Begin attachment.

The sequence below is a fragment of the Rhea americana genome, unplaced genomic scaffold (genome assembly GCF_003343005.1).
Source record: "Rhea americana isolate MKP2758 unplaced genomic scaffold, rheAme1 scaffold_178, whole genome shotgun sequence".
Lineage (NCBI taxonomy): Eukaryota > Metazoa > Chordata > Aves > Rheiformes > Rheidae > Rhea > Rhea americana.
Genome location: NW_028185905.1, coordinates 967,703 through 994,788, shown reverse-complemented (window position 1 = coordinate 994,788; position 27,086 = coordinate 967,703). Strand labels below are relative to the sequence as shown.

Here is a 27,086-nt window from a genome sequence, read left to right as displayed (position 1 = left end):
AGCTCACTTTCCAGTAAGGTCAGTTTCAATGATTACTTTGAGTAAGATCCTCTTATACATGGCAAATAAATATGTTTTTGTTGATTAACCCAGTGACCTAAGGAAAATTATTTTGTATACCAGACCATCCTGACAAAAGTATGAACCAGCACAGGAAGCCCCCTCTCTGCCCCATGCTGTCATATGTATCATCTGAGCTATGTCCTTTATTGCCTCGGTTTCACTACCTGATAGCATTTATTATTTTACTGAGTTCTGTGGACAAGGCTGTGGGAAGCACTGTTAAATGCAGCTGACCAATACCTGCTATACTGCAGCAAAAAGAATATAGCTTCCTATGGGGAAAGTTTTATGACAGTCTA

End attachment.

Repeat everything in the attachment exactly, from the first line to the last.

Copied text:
The sequence below is a fragment of the Rhea americana genome, unplaced genomic scaffold (genome assembly GCF_003343005.1).
Source record: "Rhea americana isolate MKP2758 unplaced genomic scaffold, rheAme1 scaffold_178, whole genome shotgun sequence".
Lineage (NCBI taxonomy): Eukaryota > Metazoa > Chordata > Aves > Rheiformes > Rheidae > Rhea > Rhea americana.
Genome location: NW_028185905.1, coordinates 967,703 through 994,788, shown reverse-complemented (window position 1 = coordinate 994,788; position 27,086 = coordinate 967,703). Strand labels below are relative to the sequence as shown.

Here is a 27,086-nt window from a genome sequence, read left to right as displayed (position 1 = left end):
AGCTCACTTTCCAGTAAGGTCAGTTTCAATGATTACTTTGAGTAAGATCCTCTTATACATGGCAAATAAATATGTTTTTGTTGATTAACCCAGTGACCTAAGGAAAATTATTTTGTATACCAGACCATCCTGACAAAAGTATGAACCAGCACAGGAAGCCCCCTCTCTGCCCCATGCTGTCATATGTATCATCTGAGCTATGTCCTTTATTGCCTCGGTTTCACTACCTGATAGCATTTATTATTTTACTGAGTTCTGTGGACAAGGCTGTGGGAAGCACTGTTAAATGCAGCTGACCAATACCTGCTATACTGCAGCAAAAAGAATATAGCTTCCTATGGGGAAAGTTTTATGACAGTCTA